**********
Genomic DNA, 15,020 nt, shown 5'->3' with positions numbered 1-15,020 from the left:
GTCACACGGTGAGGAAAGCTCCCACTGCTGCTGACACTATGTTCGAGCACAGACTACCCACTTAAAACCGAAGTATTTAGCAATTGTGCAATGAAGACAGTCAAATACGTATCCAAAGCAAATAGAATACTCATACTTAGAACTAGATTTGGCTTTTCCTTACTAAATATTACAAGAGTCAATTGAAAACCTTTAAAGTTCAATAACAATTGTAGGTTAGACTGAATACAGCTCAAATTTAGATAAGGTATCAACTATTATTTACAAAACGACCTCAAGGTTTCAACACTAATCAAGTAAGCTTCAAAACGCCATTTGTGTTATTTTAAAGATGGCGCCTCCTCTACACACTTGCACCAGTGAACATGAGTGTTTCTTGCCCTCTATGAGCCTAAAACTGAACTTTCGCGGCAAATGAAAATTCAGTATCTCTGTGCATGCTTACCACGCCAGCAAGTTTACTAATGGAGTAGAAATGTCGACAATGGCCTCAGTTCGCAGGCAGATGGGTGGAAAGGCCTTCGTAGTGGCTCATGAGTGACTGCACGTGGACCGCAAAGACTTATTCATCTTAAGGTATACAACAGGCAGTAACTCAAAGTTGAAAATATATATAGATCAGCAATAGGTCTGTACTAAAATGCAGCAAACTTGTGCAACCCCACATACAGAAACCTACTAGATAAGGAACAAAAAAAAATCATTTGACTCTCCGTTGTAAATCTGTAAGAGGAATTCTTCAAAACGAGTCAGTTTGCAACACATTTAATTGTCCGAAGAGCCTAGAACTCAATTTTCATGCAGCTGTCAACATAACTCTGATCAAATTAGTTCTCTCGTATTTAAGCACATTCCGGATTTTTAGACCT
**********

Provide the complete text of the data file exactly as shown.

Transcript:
Genomic DNA, 15,020 nt, shown 5'->3' with positions numbered 1-15,020 from the left:
GTCACACGGTGAGGAAAGCTCCCACTGCTGCTGACACTATGTTCGAGCACAGACTACCCACTTAAAACCGAAGTATTTAGCAATTGTGCAATGAAGACAGTCAAATACGTATCCAAAGCAAATAGAATACTCATACTTAGAACTAGATTTGGCTTTTCCTTACTAAATATTACAAGAGTCAATTGAAAACCTTTAAAGTTCAATAACAATTGTAGGTTAGACTGAATACAGCTCAAATTTAGATAAGGTATCAACTATTATTTACAAAACGACCTCAAGGTTTCAACACTAATCAAGTAAGCTTCAAAACGCCATTTGTGTTATTTTAAAGATGGCGCCTCCTCTACACACTTGCACCAGTGAACATGAGTGTTTCTTGCCCTCTATGAGCCTAAAACTGAACTTTCGCGGCAAATGAAAATTCAGTATCTCTGTGCATGCTTACCACGCCAGCAAGTTTACTAATGGAGTAGAAATGTCGACAATGGCCTCAGTTCGCAGGCAGATGGGTGGAAAGGCCTTCGTAGTGGCTCATGAGTGACTGCACGTGGACCGCAAAGACTTATTCATCTTAAGGTATACAACAGGCAGTAACTCAAAGTTGAAAATATATATAGATCAGCAATAGGTCTGTACTAAAATGCAGCAAACTTGTGCAACCCCACATACAGAAACCTACTAGATAAGGAACAAAAAAAAATCATTTGACTCTCCGTTGTAAATCTGTAAGAGGAATTCTTCAAAACGAGTCAGTTTGCAACACATTTAATTGTCCGAAGAGCCTAGAACTCAATTTTCATGCAGCTGTCAACATAACTCTGATCAAATTAGTTCTCTCGTATTTAAGCACATTCCGGATTTTTAGACCT